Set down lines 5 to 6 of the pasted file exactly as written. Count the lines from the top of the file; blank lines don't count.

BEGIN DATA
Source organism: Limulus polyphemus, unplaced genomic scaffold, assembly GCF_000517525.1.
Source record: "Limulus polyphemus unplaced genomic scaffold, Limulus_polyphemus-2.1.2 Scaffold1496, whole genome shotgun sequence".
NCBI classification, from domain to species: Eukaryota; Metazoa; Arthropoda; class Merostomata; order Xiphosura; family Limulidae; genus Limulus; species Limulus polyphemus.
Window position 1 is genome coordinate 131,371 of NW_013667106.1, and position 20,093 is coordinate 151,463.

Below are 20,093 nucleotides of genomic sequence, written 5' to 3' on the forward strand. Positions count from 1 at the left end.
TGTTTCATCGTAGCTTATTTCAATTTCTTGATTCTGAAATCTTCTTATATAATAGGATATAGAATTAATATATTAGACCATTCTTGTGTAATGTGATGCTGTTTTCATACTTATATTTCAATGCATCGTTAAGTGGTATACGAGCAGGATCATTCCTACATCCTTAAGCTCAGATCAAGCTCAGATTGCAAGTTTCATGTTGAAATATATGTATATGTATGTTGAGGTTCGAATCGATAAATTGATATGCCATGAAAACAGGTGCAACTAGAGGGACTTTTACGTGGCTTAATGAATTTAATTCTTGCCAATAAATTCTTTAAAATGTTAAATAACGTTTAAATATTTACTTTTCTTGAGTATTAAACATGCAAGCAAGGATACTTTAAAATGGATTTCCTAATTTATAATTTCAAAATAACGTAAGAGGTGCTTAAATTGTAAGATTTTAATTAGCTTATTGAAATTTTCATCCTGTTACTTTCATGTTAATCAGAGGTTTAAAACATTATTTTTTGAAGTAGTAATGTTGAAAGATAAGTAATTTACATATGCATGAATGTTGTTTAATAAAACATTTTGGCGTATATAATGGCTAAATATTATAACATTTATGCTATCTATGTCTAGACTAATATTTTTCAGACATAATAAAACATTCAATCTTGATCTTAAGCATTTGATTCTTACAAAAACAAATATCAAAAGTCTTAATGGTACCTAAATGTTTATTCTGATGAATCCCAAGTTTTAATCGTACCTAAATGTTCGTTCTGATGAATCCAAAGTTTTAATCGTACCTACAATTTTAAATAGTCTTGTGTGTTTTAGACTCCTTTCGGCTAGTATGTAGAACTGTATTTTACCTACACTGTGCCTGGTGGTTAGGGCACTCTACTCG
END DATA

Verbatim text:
Below are 20,093 nucleotides of genomic sequence, written 5' to 3' on the forward strand. Positions count from 1 at the left end.
TGTTTCATCGTAGCTTATTTCAATTTCTTGATTCTGAAATCTTCTTATATAATAGGATATAGAATTAATATATTAGACCATTCTTGTGTAATGTGATGCTGTTTTCATACTTATATTTCAATGCATCGTTAAGTGGTATACGAGCAGGATCATTCCTACATCCTTAAGCTCAGATCAAGCTCAGATTGCAAGTTTCATGTTGAAATATATGTATATGTATGTTGAGGTTCGAATCGATAAATTGATATGCCATGAAAACAGGTGCAACTAGAGGGACTTTTACGTGGCTTAATGAATTTAATTCTTGCCAATAAATTCTTTAAAATGTTAAATAACGTTTAAATATTTACTTTTCTTGAGTATTAAACATGCAAGCAAGGATACTTTAAAATGGATTTCCTAATTTATAATTTCAAAATAACGTAAGAGGTGCTTAAATTGTAAGATTTTAATTAGCTTATTGAAATTTTCATCCTGTTACTTTCATGTTAATCAGAGGTTTAAAACATTATTTTTTGAAGTAGTAATGTTGAAAGATAAGTAATTTACATATGCATGAATGTTGTTTAATAAAACATTTTGGCGTATATAATGGCTAAATATTATAACATTTATGCTATCTATGTCTAGACTAATATTTTTCAGACATAATAAAACATTCAATCTTGATCTTAAGCATTTGATTCTTACAAAAACAAATATCAAAAGTCTTAATGGTACCTAAATGTTTATTCTGATGAATCCCAAGTTTTAATCGTACCTAAATGTTCGTTCTGATGAATCCAAAGTTTTAATCGTACCTACAATTTTAAATAGTCTTGTGTGTTTTAGACTCCTTTCGGCTAGTATGTAGAACTGTATTTTACCTACACTGTGCCTGGTGGTTAGGGCACTCTACTCG